All too often, the anticipation of “what I could be doing” starts feeling like STRESS.  (“Well, I could work on that project/ learn a new skill/ clean out the garage/ have that conversation with so-and-so.  But what if it doesn’t turn out the way I want it to?  What if I have to work harder/ make more decisions/ admit defeat?  Maybe it’s better if I just sit here….“)

Then along come the SHOULDS.  (“I should be able to go ahead and do XYZ instead of sitting here wasting time.  I should be able to make a choice and get on with it.   I shouldn’t feel so stuck; after all, this isn’t rocket science.”)

Anxiety about the outcome, anxiety about the future, attachment to predicting the unknown, “analysis is paralysis.”   Where’s the fun in that?

The minute I recognize my procrastination as fear and I decide to “take things lightly,” I move ahead and DO something with the notion that I will “see what happens.”  I experience a feeling of adventure, a camaraderie with the anxiety that was keeping me glued to my seat with inaction.  I feel at ease because I am engaged in the present “doing no matter how it turns out.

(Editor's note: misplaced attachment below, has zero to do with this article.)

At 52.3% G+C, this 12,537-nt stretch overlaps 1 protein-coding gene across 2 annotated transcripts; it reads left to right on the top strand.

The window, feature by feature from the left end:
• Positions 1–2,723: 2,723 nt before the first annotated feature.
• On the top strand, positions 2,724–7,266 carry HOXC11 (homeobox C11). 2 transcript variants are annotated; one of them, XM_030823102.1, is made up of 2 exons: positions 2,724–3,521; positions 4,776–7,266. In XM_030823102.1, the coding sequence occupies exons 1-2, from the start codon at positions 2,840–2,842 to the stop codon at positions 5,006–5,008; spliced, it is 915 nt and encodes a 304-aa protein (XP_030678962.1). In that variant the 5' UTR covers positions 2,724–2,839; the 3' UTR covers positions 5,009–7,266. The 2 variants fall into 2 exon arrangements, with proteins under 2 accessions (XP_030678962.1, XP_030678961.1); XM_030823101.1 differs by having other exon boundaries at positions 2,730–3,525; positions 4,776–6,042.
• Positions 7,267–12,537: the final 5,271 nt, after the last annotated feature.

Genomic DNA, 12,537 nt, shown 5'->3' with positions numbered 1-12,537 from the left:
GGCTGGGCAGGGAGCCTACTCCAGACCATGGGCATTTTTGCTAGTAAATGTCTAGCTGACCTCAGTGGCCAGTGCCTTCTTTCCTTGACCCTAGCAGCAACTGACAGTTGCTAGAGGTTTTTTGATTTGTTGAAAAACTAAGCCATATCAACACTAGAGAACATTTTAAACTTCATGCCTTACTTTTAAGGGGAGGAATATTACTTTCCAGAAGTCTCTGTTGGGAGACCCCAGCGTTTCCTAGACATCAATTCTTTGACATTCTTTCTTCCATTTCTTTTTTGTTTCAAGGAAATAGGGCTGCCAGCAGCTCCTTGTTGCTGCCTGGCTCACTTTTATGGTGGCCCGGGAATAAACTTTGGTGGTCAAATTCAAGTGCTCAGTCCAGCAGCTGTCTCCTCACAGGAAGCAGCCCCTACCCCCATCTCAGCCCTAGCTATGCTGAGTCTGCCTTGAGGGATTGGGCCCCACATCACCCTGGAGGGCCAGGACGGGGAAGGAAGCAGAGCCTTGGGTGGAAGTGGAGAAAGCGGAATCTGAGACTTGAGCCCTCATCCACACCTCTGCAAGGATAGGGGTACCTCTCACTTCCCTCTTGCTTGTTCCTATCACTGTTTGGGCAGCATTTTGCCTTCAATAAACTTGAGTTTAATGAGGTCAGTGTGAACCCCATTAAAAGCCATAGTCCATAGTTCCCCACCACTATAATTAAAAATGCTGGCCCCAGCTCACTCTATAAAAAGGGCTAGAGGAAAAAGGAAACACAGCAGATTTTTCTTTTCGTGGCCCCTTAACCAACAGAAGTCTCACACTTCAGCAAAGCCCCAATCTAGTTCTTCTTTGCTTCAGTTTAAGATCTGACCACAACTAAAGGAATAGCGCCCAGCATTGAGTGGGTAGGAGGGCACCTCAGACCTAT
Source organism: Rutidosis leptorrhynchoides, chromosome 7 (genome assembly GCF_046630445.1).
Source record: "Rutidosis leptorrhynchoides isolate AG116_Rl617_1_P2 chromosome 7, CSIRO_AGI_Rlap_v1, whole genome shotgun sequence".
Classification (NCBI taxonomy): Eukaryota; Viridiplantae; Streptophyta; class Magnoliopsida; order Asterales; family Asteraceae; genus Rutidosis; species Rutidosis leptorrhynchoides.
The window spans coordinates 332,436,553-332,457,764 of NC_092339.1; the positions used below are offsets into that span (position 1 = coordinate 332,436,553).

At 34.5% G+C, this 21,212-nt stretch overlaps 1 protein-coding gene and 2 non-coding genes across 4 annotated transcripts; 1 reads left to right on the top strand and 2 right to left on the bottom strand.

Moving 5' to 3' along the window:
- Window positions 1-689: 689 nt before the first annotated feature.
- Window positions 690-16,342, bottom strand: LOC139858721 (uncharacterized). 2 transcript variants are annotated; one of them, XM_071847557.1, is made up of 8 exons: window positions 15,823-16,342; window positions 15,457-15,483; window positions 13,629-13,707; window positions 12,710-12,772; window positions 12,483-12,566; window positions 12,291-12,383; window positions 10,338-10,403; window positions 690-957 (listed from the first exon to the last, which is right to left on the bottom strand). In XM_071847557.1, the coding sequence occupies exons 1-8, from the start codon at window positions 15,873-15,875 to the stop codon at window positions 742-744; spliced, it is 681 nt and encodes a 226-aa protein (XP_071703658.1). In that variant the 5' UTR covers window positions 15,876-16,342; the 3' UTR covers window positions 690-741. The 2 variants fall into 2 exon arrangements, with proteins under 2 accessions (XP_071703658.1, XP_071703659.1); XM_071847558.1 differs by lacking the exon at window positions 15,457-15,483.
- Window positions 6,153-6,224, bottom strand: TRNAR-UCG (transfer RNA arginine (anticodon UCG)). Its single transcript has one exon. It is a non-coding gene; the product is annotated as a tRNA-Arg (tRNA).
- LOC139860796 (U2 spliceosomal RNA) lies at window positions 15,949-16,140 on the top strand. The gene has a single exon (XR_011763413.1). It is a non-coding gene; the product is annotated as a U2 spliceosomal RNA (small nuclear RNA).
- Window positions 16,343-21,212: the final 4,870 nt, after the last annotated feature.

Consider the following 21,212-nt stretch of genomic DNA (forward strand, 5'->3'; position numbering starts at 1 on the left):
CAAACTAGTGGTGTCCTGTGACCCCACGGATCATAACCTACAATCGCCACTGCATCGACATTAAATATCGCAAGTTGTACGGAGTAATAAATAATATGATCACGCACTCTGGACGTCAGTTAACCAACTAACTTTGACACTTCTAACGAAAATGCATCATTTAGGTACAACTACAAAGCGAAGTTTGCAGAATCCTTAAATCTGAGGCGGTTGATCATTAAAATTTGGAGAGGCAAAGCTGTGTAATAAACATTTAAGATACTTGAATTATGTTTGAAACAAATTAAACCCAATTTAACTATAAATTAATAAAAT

Let’s face it.  DOING is much more relaxing than THINKING ABOUT DOINGDOING is confidence in myself and everything that unfolds as a result of my action. So, go ahead:  JUST DO IT and see what happens!

February: Love Yourself First

After the beautiful chaos of the holidays, the bright and shiny New Year’s celebration (including all its expectations) and the recent unexpected frigid temperatures, I find myself in February, confronting some Winter Blues.  But, as “they” say, “it’s all curriculum” and is turning into nuggets of wisdom that remind me how to take care of myself in this month of love!